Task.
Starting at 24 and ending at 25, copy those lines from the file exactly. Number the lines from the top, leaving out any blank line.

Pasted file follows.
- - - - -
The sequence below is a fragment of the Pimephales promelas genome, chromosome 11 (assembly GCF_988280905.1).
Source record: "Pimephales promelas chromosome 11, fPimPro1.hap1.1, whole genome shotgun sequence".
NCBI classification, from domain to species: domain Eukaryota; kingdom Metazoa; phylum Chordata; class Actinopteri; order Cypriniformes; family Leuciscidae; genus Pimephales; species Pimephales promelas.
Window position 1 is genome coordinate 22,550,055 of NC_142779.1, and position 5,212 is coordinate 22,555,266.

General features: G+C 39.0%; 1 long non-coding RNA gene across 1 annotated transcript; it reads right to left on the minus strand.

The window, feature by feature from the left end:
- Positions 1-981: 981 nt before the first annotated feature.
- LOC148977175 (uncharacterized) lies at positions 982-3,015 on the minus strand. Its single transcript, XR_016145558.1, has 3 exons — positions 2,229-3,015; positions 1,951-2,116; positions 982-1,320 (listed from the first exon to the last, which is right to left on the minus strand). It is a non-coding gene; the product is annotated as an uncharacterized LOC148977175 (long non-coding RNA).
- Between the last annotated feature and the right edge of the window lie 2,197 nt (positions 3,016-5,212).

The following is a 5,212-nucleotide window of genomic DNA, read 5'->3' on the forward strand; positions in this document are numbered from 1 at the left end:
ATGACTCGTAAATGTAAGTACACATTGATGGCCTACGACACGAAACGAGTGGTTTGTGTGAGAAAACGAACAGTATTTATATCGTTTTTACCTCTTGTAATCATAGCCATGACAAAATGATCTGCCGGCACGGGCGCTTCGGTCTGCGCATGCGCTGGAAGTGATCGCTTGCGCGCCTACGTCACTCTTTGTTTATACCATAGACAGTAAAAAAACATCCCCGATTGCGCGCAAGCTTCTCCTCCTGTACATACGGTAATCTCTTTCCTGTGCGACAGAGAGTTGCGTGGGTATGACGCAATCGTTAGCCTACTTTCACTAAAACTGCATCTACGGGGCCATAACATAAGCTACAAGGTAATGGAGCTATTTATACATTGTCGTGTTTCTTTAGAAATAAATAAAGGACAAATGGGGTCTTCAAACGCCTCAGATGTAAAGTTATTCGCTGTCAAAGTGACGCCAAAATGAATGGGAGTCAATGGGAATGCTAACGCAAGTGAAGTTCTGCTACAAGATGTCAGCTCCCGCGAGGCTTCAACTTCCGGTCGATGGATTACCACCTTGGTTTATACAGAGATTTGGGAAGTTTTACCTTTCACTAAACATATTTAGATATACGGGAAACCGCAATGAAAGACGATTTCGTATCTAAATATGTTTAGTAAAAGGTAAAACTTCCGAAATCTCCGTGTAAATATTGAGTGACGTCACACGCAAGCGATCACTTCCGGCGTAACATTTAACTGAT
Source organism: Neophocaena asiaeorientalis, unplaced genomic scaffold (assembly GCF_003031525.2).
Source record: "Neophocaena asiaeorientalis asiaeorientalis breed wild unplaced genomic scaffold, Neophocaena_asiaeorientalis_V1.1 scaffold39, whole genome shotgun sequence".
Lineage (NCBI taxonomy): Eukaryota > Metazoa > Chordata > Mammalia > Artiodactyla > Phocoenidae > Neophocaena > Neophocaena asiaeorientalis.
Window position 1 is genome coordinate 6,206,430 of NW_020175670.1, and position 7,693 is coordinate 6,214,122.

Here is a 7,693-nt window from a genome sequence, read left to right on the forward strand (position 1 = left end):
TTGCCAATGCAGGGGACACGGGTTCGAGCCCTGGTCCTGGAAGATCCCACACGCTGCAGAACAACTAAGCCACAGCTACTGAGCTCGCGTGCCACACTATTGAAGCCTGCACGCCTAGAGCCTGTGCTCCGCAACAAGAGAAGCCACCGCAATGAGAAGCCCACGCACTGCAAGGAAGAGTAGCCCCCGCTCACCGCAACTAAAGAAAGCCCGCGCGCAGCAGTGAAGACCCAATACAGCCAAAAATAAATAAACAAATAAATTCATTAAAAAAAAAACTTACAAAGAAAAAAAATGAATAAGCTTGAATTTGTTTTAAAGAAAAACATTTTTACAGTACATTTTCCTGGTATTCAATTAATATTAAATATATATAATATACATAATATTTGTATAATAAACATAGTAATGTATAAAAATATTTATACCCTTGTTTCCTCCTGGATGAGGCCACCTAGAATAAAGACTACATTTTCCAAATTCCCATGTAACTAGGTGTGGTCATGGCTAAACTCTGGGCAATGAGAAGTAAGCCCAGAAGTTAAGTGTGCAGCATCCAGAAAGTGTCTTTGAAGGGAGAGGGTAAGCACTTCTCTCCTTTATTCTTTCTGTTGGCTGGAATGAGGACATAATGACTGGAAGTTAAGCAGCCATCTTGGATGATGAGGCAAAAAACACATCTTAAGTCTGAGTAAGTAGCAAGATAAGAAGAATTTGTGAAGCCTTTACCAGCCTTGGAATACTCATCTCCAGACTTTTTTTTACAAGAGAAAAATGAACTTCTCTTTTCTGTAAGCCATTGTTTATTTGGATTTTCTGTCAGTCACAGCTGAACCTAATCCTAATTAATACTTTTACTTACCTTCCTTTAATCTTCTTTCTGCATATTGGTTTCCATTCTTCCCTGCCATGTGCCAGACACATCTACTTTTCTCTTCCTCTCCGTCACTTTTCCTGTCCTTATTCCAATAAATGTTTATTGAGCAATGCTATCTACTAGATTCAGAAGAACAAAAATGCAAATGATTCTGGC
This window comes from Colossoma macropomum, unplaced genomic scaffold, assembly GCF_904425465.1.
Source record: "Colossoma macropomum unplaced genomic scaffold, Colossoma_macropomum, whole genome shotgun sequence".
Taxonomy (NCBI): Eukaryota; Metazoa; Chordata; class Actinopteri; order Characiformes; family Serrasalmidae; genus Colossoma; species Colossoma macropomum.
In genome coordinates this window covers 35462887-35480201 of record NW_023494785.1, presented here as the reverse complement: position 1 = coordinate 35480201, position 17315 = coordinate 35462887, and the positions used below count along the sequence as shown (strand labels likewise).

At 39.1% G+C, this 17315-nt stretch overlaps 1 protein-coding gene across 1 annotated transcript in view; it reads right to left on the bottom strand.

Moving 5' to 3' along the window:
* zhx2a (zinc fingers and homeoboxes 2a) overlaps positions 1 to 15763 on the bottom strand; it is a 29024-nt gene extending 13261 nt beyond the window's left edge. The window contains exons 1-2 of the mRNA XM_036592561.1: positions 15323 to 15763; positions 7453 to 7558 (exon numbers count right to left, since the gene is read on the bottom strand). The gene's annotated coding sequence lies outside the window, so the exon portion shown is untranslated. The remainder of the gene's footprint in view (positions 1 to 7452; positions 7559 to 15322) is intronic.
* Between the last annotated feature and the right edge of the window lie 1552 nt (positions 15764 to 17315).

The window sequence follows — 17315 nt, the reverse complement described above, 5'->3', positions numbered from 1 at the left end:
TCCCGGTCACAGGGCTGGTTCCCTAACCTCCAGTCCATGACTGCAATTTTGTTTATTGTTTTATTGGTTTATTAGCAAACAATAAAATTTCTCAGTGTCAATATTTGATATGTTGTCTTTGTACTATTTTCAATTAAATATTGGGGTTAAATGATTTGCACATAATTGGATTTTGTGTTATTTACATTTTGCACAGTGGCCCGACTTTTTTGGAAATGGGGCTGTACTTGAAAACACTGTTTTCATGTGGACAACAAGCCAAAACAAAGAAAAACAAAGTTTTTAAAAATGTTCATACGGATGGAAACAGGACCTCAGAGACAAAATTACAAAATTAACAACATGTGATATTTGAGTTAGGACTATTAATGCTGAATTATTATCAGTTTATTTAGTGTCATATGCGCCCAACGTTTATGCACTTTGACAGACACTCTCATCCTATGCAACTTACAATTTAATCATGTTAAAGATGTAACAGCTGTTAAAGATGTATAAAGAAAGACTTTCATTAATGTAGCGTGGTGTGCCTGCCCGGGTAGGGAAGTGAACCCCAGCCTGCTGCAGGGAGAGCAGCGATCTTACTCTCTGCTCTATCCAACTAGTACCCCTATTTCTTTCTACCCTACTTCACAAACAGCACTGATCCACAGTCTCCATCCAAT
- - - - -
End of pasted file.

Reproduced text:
* zhx2a (zinc fingers and homeoboxes 2a) overlaps positions 1 to 15763 on the bottom strand; it is a 29024-nt gene extending 13261 nt beyond the window's left edge. The window contains exons 1-2 of the mRNA XM_036592561.1: positions 15323 to 15763; positions 7453 to 7558 (exon numbers count right to left, since the gene is read on the bottom strand). The gene's annotated coding sequence lies outside the window, so the exon portion shown is untranslated. The remainder of the gene's footprint in view (positions 1 to 7452; positions 7559 to 15322) is intronic.
* Between the last annotated feature and the right edge of the window lie 1552 nt (positions 15764 to 17315).